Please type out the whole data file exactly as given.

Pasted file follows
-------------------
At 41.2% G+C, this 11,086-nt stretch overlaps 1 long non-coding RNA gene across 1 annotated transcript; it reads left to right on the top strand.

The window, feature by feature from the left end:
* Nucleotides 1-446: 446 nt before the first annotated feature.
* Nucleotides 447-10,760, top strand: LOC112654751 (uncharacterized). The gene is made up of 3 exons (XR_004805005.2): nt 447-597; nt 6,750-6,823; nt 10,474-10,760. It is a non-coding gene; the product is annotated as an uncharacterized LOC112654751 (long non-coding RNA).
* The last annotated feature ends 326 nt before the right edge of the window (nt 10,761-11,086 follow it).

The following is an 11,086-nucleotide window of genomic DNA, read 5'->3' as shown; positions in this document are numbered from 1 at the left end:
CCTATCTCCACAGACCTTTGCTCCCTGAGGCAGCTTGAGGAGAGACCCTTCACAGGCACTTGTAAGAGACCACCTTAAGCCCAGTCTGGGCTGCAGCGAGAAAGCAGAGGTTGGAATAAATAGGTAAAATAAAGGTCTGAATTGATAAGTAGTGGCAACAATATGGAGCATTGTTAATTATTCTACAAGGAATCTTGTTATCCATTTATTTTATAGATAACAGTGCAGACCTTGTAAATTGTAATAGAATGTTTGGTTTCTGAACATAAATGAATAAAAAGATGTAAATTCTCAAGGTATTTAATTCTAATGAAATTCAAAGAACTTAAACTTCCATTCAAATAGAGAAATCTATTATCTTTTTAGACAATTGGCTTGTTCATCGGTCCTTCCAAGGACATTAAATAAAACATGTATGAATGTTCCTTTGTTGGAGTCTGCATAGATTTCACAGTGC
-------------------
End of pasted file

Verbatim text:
At 41.2% G+C, this 11,086-nt stretch overlaps 1 long non-coding RNA gene across 1 annotated transcript; it reads left to right on the top strand.

The window, feature by feature from the left end:
* Nucleotides 1-446: 446 nt before the first annotated feature.
* Nucleotides 447-10,760, top strand: LOC112654751 (uncharacterized). The gene is made up of 3 exons (XR_004805005.2): nt 447-597; nt 6,750-6,823; nt 10,474-10,760. It is a non-coding gene; the product is annotated as an uncharacterized LOC112654751 (long non-coding RNA).
* The last annotated feature ends 326 nt before the right edge of the window (nt 10,761-11,086 follow it).

The following is an 11,086-nucleotide window of genomic DNA, read 5'->3' as shown; positions in this document are numbered from 1 at the left end:
CCTATCTCCACAGACCTTTGCTCCCTGAGGCAGCTTGAGGAGAGACCCTTCACAGGCACTTGTAAGAGACCACCTTAAGCCCAGTCTGGGCTGCAGCGAGAAAGCAGAGGTTGGAATAAATAGGTAAAATAAAGGTCTGAATTGATAAGTAGTGGCAACAATATGGAGCATTGTTAATTATTCTACAAGGAATCTTGTTATCCATTTATTTTATAGATAACAGTGCAGACCTTGTAAATTGTAATAGAATGTTTGGTTTCTGAACATAAATGAATAAAAAGATGTAAATTCTCAAGGTATTTAATTCTAATGAAATTCAAAGAACTTAAACTTCCATTCAAATAGAGAAATCTATTATCTTTTTAGACAATTGGCTTGTTCATCGGTCCTTCCAAGGACATTAAATAAAACATGTATGAATGTTCCTTTGTTGGAGTCTGCATAGATTTCACAGTGC